Adam Bryant of the New York Times interviewed Brian Dunn on August 15, 2009. Brian, who’s the chief executive of Best Buy addressed questions ranging from staying in touch with people, determining which senior leaders might fit into the organization, the importance of curiosity, lessons learned, and big picture thinking. He also talks about customer complaints and how their organization will try to turn a negative into a positive. In terms of customer feedback, his company utilizes a program to search the Internet to get positive, negative feedback on any comments associated with Best Buy, and he welcomes this feedback as an opportunity to improve.
After reading and reviewing the interview a few times, I thought it would be useful for me to provide the key points of the interview in my own words.
IT’S SO IMPORTANT TO BE CURIOUS…
One leadership example mentioned by Brian Dunn is that it’s important to be curious or curious learning. That applies to inside and outside his enterprise. Ask questions. Look for new ideas. Look for things that work. Get to the front lines and experience. Look for opportunities to learn new things. In other words, it’s important for him to get out to locations where customers experience the Best Buy brand. This includes the call centers, visiting stores and talking to associates. Are there opportunities for improvements? Are there lessons learned in some stores that can be duplicated in other locations?
KEEPING IN TOUCH WITH EMPLOYEES AND CUSTOMERS
1. Quarterly town hall meeting with folks from operations from around the world and provides an update and then he handles questions from around the world.
2. He’ll also go on Twitter and figure out what people are saying about Best Buy.
3. He also uses this program which can search all Internet content anytime Best Buy is mentioned. Sometimes it’s really positive and uplifting, and other times, it’s filled with obscenities. That feedback is a gift and Brian will have the appropriate person at Best Buy contact the customer. He’s also contacted the customer with certain complaints.
HOW DO YOU DEAL WITH PASSION
He also talks about the hiring process in the interview. Of course, by the time the candidate is interviewed by senior level executives, it goes without saying they have the necessary qualifications (capability and competence) but there’s still some work to be done. He’ll try to understand more about their passion. What do you really care about and how do you deal with that? Regardless of the position, he wants to understand how they think and deal with their passion. How do they use their passion? What have you done with it and how you feel and think about the impact it’s had on people.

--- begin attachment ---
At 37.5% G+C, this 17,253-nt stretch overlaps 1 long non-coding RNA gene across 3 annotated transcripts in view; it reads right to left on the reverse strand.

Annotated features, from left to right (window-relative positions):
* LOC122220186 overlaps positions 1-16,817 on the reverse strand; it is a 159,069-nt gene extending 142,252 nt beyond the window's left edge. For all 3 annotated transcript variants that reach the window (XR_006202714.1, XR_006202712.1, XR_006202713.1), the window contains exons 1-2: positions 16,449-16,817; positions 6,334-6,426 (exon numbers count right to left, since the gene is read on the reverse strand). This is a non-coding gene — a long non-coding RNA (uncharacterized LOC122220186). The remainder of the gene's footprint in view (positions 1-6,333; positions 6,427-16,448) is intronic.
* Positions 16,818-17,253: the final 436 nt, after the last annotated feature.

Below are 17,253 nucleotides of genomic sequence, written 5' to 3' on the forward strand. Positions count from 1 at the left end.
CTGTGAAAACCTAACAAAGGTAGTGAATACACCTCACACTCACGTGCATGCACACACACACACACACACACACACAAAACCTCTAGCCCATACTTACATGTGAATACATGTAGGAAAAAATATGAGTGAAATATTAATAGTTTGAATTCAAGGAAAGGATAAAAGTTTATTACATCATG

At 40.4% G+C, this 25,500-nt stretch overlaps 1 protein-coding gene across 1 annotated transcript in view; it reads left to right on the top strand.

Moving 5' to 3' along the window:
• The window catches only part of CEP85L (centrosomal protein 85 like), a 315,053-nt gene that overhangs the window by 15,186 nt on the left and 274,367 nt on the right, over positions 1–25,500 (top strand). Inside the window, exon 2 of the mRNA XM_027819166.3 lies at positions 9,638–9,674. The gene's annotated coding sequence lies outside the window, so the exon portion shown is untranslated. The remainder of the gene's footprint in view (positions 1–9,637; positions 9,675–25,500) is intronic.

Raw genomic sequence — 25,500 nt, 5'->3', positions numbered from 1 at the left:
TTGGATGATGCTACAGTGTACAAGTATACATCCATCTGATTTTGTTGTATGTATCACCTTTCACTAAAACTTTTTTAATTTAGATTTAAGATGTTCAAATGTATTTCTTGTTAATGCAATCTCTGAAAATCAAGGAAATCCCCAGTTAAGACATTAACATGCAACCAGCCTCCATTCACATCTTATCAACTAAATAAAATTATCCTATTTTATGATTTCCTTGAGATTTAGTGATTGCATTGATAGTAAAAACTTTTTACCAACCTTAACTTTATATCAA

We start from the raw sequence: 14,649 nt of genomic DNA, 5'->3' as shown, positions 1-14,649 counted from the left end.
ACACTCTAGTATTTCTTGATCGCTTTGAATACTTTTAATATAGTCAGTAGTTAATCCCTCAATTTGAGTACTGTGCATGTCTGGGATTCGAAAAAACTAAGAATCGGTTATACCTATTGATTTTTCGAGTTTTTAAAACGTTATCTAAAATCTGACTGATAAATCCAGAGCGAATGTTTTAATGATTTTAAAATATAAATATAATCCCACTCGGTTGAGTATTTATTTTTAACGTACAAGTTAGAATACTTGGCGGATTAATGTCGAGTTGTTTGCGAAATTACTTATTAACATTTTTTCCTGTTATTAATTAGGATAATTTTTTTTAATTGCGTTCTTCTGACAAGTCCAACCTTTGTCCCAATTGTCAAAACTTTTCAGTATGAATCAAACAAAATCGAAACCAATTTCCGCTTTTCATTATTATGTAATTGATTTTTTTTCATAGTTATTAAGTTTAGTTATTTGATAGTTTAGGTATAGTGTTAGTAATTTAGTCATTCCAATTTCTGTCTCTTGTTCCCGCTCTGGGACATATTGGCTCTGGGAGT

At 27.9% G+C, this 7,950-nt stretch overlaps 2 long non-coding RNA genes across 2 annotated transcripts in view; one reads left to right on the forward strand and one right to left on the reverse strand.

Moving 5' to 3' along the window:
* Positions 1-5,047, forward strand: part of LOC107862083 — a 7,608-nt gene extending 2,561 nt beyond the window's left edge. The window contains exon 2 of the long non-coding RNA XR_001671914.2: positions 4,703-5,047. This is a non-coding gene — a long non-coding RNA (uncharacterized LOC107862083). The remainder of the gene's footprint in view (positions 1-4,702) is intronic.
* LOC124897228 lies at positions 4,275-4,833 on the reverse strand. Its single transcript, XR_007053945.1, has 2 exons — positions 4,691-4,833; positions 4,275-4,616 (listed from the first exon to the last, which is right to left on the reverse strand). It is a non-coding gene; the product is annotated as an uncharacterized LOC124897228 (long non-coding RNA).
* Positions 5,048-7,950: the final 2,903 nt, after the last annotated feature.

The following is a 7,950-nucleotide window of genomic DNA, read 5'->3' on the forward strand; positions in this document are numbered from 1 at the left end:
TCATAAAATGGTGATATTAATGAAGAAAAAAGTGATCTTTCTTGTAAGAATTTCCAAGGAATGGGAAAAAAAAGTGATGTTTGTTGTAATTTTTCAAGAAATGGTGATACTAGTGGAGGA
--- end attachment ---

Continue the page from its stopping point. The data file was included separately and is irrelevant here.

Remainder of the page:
EARLY LESSONS LEARNED
Brian mentioned a lesson he learned when he was 14 years old stocking shelves at a grocery store. The manager asked him about a process inside the store. He gave it little thought and provided a canned answer that everything’s fine. Well, it didn’t sit very well with the manager because the person in charge really wanted Brian’s feedback. Considering Brian was spending a lot of time in the store, the manager felt he should have ideas and insight on how to improve processes in the store. He goes on to say that lesson conveyed to him that it’s important to get a lot of information and feedback from those who are actually doing the work.
BIG PICTURE THINKING
His leadership style has evolved over time according to Brian into seeing the big picture or seeing the big rocks. Of course, sometimes he may fall into a trap by losing the big picture but he’ll ask himself; is it important or is this just a little ego thing for me. That helps provide the necessary perspective to keep him focused on the big rocks.
ADVICE HE GIVES HIS KIDS
It’s interesting that that the advice he gives his kids about work is to listen carefully and participate. When you’re asked your views, provide them. Even if they are not considered, you’re better off in the end to add your input to the discussion.
HIS BEST BOSS SPENT QUALITY TIME WITH BRIAN
Brian tells the story as a young man when his boss really took an interest in Brian’s personal life and mentored him in his professional life. Brian fondly tells the story of his boss spending extra time on Saturdays teaching him to sell. Once you know how to sell, you can feed yourself for a lifetime. Learning to sell also opened doors for Brian. In addition, his boss taught him other things. These things helped Brian develop many skills; he was not aware of many of these skills at the time.
HOW WOULD A CONSUMER FEEL TO HEAR FROM THE CEO OF BEST BUY AFTER WRITING AN ONLINE COMPLAINT?
According to Brian, often, it will scare the heck out of them, they’re not sure what to think, but he feels this social media can be used to make those connections and fix the problems.
1. Because he’s spent so much time in the United States, he wants to branch out and spend more time in China and Europe and be better connected with those businesses.
2. Continue learning.
3. Continue to insulate people from things that really happen. If you don’t, you run the risk of being insulated and ineffective.
INSULATE THE CEO
Most people do not want to bring bad news to the CEO. It’s natural that everyone wants to look good. Everyone wants the optics to all line up but you need to look at this objectively. The performances of the store could probably fit into a class bell curve. So you have 20 percent stores are great, 60 percent are good and 20 percent have serious work to do.
HOW ARE MEETINGS RUN?
Needless to say, he does not like endless pontification. He likes people to get to the point. And talking just for the sake of talking is useless, unnecessary and wasteful.